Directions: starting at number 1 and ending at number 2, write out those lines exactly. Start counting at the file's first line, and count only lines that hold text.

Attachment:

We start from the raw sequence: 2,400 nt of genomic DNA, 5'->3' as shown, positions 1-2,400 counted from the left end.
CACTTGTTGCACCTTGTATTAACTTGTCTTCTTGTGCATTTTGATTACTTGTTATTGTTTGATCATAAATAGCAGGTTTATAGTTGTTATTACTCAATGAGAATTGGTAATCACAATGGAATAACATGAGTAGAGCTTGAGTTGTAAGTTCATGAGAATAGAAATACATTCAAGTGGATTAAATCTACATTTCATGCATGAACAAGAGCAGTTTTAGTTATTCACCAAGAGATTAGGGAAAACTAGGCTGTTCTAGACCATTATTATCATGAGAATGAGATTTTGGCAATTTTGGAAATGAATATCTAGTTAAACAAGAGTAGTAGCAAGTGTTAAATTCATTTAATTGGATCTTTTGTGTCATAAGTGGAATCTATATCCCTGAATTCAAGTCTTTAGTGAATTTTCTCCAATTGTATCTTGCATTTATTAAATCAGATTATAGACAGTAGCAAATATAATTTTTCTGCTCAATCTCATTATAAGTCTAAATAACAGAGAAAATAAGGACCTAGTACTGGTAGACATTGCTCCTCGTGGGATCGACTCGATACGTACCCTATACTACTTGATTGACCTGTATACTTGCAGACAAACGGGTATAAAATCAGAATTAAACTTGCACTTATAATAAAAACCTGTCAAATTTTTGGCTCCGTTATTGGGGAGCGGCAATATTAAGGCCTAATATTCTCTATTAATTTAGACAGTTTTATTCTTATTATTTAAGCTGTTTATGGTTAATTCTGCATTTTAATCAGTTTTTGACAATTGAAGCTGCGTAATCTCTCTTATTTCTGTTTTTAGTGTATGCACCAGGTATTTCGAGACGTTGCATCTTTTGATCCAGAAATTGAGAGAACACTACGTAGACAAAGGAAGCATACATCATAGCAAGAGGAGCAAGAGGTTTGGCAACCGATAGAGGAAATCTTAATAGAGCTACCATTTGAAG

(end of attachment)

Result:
We start from the raw sequence: 2,400 nt of genomic DNA, 5'->3' as shown, positions 1-2,400 counted from the left end.
CACTTGTTGCACCTTGTATTAACTTGTCTTCTTGTGCATTTTGATTACTTGTTATTGTTTGATCATAAATAGCAGGTTTATAGTTGTTATTACTCAATGAGAATTGGTAATCACAATGGAATAACATGAGTAGAGCTTGAGTTGTAAGTTCATGAGAATAGAAATACATTCAAGTGGATTAAATCTACATTTCATGCATGAACAAGAGCAGTTTTAGTTATTCACCAAGAGATTAGGGAAAACTAGGCTGTTCTAGACCATTATTATCATGAGAATGAGATTTTGGCAATTTTGGAAATGAATATCTAGTTAAACAAGAGTAGTAGCAAGTGTTAAATTCATTTAATTGGATCTTTTGTGTCATAAGTGGAATCTATATCCCTGAATTCAAGTCTTTAGTGAATTTTCTCCAATTGTATCTTGCATTTATTAAATCAGATTATAGACAGTAGCAAATATAATTTTTCTGCTCAATCTCATTATAAGTCTAAATAACAGAGAAAATAAGGACCTAGTACTGGTAGACATTGCTCCTCGTGGGATCGACTCGATACGTACCCTATACTACTTGATTGACCTGTATACTTGCAGACAAACGGGTATAAAATCAGAATTAAACTTGCACTTATAATAAAAACCTGTCAAATTTTTGGCTCCGTTATTGGGGAGCGGCAATATTAAGGCCTAATATTCTCTATTAATTTAGACAGTTTTATTCTTATTATTTAAGCTGTTTATGGTTAATTCTGCATTTTAATCAGTTTTTGACAATTGAAGCTGCGTAATCTCTCTTATTTCTGTTTTTAGTGTATGCACCAGGTATTTCGAGACGTTGCATCTTTTGATCCAGAAATTGAGAGAACACTACGTAGACAAAGGAAGCATACATCATAGCAAGAGGAGCAAGAGGTTTGGCAACCGATAGAGGAAATCTTAATAGAGCTACCATTTGAAG